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Like any good New England–born adult, I have a healthy fear of ticks. But since I have a dog and love gardening, hiking, and generally lying around in the grass, I have also been bitten enough times to have a favorite tick-remover tool. At first it was a tick key — a bottle-opener-like doodad you can attach to your keychain. But for the past two summers, I have solely relied on a small, crowbar-shaped device called the Tick Tornado for all my tick-removal needs.
Though the Lyme-carrying pests are becoming more of a year-round problem because of warmer winters and growing populations of deer, mice, and other tick-carrying creatures, my personal tick anxiety ramps up every spring, when I start to spend more time outside and their eggs begin to hatch. ‘Tis the season to make sure you’re prepared to deal with any ticks that might try to hook themselves into you or a loved one or pet. For this, the Tick Tornado is an essential tool.
I should know: I’m not easily grossed out and am known for remaining calm in stressful situations, so I am the designated tick handler in my family and friend group. I have pulled ticks off countless dogs, more than a few children, and even a co-worker or two. Back when I worked as a style writer at QG, I once came to my boss’s rescue by pulling a tick off her back in one of the Condé Nast bathrooms. After using both a tick key and the Tick Tornado in various situations, I can confidently say the Tick Tornado does a much better job — and not just on humans; it’s much easier to use on squirmy toy poodles too.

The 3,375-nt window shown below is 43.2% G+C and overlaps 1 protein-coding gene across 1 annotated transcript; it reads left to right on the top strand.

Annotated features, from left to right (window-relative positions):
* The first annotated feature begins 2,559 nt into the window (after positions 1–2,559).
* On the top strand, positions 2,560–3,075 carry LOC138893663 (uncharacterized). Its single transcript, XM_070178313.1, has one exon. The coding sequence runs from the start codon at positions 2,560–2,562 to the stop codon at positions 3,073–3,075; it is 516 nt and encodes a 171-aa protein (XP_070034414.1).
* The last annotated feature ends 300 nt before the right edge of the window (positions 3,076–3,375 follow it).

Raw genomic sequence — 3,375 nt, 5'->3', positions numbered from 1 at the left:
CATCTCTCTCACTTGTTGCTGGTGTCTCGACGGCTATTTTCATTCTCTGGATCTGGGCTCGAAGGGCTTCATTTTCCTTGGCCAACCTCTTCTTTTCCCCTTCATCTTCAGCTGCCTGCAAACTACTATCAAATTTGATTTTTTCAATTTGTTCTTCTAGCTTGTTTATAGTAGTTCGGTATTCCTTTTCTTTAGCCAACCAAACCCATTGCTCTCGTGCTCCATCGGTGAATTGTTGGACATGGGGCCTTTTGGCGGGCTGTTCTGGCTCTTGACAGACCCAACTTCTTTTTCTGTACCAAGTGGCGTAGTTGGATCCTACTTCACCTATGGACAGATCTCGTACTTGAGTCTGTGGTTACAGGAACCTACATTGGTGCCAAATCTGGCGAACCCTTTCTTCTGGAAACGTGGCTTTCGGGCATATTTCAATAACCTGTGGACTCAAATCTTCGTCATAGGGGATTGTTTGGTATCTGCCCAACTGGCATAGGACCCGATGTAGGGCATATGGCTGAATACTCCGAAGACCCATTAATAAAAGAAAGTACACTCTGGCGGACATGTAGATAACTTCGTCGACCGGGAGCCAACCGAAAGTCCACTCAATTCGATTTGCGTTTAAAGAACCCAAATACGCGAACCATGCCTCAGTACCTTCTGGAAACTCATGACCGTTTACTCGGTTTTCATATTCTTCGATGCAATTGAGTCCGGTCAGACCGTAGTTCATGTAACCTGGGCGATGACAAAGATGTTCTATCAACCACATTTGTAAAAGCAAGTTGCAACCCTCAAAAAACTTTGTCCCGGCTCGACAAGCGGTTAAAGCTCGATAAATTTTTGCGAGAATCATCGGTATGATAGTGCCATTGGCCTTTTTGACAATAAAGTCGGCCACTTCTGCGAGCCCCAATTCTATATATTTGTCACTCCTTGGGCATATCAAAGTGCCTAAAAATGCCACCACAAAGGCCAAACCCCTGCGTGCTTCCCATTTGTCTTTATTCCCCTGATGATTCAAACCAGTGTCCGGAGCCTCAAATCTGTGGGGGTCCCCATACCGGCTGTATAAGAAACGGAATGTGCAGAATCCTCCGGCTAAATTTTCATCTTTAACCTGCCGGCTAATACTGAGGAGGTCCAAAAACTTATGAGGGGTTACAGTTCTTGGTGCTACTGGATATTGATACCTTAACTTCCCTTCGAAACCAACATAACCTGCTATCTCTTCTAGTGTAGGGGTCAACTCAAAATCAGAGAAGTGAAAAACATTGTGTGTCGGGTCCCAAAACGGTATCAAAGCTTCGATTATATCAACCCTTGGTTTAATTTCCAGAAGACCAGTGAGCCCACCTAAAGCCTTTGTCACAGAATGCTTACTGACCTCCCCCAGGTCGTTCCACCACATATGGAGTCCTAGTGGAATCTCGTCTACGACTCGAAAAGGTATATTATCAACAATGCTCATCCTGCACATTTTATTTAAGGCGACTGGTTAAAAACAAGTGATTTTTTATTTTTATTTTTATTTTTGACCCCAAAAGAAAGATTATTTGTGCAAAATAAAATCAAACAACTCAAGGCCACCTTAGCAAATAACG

Designed like an actual crowbar but many times smaller, the Tick Tornado uses leverage to gently but firmly remove ticks without squishing them. Where a tick key has to be slid against the skin and under the tick, the Tick Tornado allows me to get in and get out without my dog, Uli, feeling the approach of the tool. This means she stays mostly still so I can concentrate on the task at hand.
If removed correctly, a tick will survive being pulled out of its victim, which means you don’t want to drop them or let them loose in your home. The Tick Tornado helps prevent this. It has cupped, spoonlike edges on the toothed end that keep tiny, newly removed ticks from falling on the floor and crawling away. It also has grippy treads that help you get a firm hold on the handle and a hole on the back end, in case you want to wear it on a necklace, attach it to your keychain, or tie it to your hiking pack. When you buy one, you actually get two versions of the same tool: Each package contains one smaller Tick Tornado and one larger one for prying off ticks the size of poppy seeds all the way up to fully engorged adult ticks.
My trusty Tick Tornado has never failed, never squished a tick, and, most crucially, never left the tick’s head in my skin (you always want to remove the whole tick to prevent it from regurgitating toxic germs into your body). With such an efficient and reliable tool in tow, I feel safe doing my favorite outdoor activities even at the height of tick season in coastal Connecticut, just nine and a half miles from Lyme, the town where Lyme disease was first discovered. In fact, writing this makes me want to buy a bunch of Tick Tornados for friends and family, especially as I’m planning a backyard wedding in July. Maybe I’ll hand them out as favors.
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